It was not until a year after that lunch, in June 2004, that the FBI got a criminal warrant to search Franklin's Pentagon office space, where the bureau discovered the 2003 document on which Franklin had briefed the AIPAC officials. A search of Franklin's home in West Virginia the same day found eighty-three more classified documents, almost half of them Top Secret (removing classified government documents to an unauthorized location, as Franklin's home was, is a federal offense potentially punishable by a prison term). The affidavit says that shortly after that search Franklin admitted to the FBI that he had shared information from the classified 2003 document with his lunch companions.
According to reports by the JTA, at some point in 2004 the FBI used the evidence it had on Franklin to persuade him to cooperate in its investigation--one that had him playing his more or less usual role of whistleblower on hostile Iranian activities in Iraq to other people of interest to the FBI, to see how they would behave. Among those reportedly called by Franklin were allies of Ahmad Chalabi, to find out who might have leaked to him the highly classified information that the United States had broken Iran's communications codes in Iraq--a fact Chalabi allegedly shared with the Iranians; a former CIA attorney who had sued the agency claiming he was the subject of an anti-Israel witch hunt; and Weissman, the AIPAC Iran hand.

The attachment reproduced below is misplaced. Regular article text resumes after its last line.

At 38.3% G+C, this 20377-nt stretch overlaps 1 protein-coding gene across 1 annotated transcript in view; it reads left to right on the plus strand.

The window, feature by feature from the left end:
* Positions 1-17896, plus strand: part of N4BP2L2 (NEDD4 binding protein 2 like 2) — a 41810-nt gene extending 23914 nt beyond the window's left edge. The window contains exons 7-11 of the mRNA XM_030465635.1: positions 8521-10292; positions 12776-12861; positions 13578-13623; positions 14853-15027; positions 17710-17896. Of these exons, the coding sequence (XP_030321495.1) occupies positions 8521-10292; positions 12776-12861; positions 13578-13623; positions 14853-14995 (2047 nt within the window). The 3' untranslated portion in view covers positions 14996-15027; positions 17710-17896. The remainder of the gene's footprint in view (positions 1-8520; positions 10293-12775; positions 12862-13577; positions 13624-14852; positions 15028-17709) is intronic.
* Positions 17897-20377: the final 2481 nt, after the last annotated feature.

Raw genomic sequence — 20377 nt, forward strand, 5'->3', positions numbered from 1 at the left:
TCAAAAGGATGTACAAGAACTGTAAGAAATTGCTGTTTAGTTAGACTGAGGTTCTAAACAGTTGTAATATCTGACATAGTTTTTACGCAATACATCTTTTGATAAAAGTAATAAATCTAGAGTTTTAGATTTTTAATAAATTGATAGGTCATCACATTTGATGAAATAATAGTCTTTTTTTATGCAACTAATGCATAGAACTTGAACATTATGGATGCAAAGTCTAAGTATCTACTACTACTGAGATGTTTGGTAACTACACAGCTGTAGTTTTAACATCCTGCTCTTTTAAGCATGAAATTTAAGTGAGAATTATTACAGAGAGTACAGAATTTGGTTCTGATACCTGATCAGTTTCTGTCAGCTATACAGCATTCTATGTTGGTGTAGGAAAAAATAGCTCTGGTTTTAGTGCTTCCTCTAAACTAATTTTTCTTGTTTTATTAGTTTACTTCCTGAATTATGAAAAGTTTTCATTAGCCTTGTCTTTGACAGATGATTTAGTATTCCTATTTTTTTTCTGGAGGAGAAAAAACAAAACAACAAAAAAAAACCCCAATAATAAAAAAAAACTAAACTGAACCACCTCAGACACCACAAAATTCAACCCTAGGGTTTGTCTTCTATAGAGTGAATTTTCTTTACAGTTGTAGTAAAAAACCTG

It is Franklin's July 2004 conversation with Weissman that seems to be the primary focus of the government's case. According to a May 17 JTA report by Ron Kampeas and Matthew Berger:
Franklin allegedly warned Weissman that Iranian agents in predominantly Kurdish northern Iraq planned to kidnap, torture and kill American and Israeli agents in the region.... Weissman immediately informed Rosen and the information was relayed to the White House, sources close to the defense said.
Rosen and Weissman then called Naor Gilon, who heads the political desk at the Israeli Embassy in Washington, and Glenn Kessler, the State Department correspondent for the Washington Post, the sources said.
It is on the basis of Rosen and Weissman's actions after being set up by the FBI and Franklin that the FBI apparently intends to pursue its case against the two former AIPAC officials. Why is this problematic? After all, it's hard to argue that Franklin was acting within the normal parameters of his work. Indeed, as a two-decade veteran of the Defense Intelligence Agency, Franklin certainly knew the rules about leaking classified information and keeping classified documents at home. If convicted on the charges he currently faces, he could serve up to ten years in jail. (Franklin's attorney, John Richards, has been cited in numerous press reports as saying his client intends to plead innocent.)